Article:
If you want to learn more about time series forecating, here’s a few good books on the subject. *These are Amazon links…I’d appreciate it if you used them if you purchase these books as the little bit of income that comes from these links helps pay for the server this blog runs on.*

- Introduction to Time Series and Forecasting
- Time Series Analysis: Forecasting and Control
- Applied Predictive Modeling

[…] {‘Planet Python’: {1: {‘title’: ‘Django Weblog: Django bugfix releases: 2.0.1 and 1.11.9’, ‘link’: ‘https://www.djangoproject.com/weblog/2018/jan/01/bugfix-releases/’}, 2: {‘title’: ‘Python Data: Forecasting Time Series data with Prophet – Part 4’, ‘link’: ‘http://142.93.195.192/forecasting-time-series-data-prophet-part-4/’}, …} […]

Thanks for your posts on Prophet! they are very illustrative.

Now, how do you actually get the coefficients for each predictor, and the type of model (linear, logistic, etc) used for each one?

Also, how do you get the dates for the changepoints?

Prophet is a self-contained modeling library so you aren’t going to get things like coefficients easily. Mostly, you are going to get the actual predicted values along with a lot of other info like seasonality, etc. The model is built on an additive regression model and is linear by default but you can run a logistic version of it.

Regarding changepoints, you can read more about that here: http:/pythondata.com/forecasting-time-series-data-prophet-trend-changepoints/

Phenomenal series of posts. Thank you for taking your time with this and going into detail and preferences! This is especially applicable on this last post, where you get into the concept of overfitting. Can you share a resource or your ideas on how to account for and avoid overfitting when fitting this model? I have seen some toggle with the ‘checkpoints_prior_scale’ parameter. Do you recommend an iterative pass through a series of values there and subsequent calcing of the MAE and R-squared?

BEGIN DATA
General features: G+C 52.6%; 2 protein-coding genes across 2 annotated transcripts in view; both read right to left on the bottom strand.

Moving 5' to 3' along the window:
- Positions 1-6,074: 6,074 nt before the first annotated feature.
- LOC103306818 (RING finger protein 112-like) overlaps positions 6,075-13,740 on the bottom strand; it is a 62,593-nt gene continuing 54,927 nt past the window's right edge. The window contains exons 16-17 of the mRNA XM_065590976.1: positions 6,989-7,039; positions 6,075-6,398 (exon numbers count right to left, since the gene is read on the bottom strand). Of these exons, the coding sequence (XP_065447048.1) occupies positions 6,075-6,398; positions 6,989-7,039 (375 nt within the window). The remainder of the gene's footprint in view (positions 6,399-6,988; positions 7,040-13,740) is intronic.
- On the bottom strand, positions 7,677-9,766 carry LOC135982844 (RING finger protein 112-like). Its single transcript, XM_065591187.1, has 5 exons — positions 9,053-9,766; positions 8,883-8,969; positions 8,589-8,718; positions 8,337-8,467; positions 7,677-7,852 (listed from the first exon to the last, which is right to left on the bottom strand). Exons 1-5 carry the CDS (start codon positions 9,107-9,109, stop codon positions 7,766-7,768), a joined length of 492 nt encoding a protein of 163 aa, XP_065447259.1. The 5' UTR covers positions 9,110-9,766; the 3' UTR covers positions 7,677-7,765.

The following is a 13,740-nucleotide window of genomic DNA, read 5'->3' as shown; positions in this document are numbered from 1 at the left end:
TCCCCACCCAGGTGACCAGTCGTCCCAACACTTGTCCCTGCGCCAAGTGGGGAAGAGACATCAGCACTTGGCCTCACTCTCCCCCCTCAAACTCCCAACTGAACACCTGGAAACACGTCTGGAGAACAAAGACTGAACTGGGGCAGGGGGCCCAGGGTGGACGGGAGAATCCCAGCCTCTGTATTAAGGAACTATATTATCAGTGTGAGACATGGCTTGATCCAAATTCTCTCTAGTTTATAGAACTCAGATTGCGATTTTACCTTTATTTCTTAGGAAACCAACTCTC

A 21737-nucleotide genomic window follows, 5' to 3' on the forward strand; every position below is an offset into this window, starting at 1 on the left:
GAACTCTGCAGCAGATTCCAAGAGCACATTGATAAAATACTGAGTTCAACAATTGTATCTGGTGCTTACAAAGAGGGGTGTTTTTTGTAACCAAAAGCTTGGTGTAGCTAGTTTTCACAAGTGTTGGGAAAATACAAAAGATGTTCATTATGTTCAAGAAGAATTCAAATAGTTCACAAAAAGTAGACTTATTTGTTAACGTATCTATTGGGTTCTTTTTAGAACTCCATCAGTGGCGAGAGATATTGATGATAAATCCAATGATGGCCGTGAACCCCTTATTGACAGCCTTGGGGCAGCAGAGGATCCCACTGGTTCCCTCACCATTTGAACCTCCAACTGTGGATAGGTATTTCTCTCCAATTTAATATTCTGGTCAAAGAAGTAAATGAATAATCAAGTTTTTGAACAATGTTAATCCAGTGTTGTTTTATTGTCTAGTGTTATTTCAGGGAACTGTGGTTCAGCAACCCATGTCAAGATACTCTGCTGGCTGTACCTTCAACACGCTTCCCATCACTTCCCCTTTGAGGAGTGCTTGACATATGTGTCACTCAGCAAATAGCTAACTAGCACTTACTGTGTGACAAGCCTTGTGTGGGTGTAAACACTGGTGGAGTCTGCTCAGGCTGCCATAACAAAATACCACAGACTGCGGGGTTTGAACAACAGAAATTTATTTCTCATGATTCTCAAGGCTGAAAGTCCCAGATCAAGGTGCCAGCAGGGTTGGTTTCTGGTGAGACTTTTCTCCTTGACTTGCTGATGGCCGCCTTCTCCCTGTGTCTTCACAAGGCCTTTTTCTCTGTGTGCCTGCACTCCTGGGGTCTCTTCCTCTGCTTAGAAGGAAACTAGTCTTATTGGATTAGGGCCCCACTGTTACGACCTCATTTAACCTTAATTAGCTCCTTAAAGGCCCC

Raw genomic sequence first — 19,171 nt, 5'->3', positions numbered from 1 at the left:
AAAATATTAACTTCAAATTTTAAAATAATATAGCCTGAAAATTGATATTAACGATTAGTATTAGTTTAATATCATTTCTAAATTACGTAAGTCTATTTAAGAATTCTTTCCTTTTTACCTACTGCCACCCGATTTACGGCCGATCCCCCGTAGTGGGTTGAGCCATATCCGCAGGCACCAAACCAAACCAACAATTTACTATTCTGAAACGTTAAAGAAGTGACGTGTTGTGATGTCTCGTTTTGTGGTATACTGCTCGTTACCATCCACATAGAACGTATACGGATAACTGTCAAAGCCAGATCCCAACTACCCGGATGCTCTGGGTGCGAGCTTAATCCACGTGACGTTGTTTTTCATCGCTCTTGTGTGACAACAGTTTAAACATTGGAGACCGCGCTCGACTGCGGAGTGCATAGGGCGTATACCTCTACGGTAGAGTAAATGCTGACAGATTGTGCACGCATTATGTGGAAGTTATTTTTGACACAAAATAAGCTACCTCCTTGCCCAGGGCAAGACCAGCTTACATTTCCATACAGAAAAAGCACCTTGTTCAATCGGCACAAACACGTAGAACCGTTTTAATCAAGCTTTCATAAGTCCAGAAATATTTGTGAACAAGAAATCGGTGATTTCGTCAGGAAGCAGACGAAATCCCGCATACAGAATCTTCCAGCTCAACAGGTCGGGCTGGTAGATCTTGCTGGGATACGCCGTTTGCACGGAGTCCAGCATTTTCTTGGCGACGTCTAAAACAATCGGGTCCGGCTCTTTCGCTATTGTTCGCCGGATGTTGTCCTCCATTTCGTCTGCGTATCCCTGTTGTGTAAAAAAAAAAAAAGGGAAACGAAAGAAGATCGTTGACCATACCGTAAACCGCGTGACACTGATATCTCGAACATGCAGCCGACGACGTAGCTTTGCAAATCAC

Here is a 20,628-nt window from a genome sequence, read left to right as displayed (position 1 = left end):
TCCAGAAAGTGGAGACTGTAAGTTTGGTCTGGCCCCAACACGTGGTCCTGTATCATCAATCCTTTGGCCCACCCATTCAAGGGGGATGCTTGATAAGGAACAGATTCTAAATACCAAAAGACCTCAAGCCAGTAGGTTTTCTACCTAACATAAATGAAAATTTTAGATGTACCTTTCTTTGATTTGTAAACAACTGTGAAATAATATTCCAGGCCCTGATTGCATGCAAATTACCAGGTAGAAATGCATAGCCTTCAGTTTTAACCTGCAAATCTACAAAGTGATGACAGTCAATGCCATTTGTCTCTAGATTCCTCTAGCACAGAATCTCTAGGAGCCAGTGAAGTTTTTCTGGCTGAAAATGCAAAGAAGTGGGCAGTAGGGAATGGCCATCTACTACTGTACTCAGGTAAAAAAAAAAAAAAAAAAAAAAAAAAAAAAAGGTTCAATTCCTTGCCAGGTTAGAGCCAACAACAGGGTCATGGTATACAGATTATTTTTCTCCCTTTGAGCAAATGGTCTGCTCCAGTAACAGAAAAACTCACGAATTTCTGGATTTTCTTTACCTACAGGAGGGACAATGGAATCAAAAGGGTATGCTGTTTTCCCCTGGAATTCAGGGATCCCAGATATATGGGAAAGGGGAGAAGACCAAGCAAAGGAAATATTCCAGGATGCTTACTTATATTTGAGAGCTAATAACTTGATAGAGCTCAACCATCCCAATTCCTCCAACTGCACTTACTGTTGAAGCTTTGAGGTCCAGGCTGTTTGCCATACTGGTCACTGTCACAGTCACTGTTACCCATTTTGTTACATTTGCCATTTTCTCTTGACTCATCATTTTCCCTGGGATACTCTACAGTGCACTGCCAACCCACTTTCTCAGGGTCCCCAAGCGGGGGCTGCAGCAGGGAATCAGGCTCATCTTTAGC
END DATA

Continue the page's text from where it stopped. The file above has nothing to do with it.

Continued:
[…] or other types of series), people look to things like basic regression, ARIMA, ARMA, GARCH, or even Prophet but don’t discount the use of Random Forests for forecasting […]

[…] or other types of series), people look to things like basic regression, ARIMA, ARMA, GARCH, or even Prophet but don’t discount the use of Random Forests for forecasting […]

Hello Eric, you have described how to get fbprophet running, how to use the tool, how to visualize the data and how to measure accuracy. That is a great help. I am curious how to compare the fbprophet results of multiple time series programmatically regarding their seasonal behavior by considering accuracy of the model and the significance of the result (or the strength of the seasonal effect). For example, you have a shop and you are selling different products. You want to find out if the sales of the products have a significant seasonality during the year without considering their… Read more »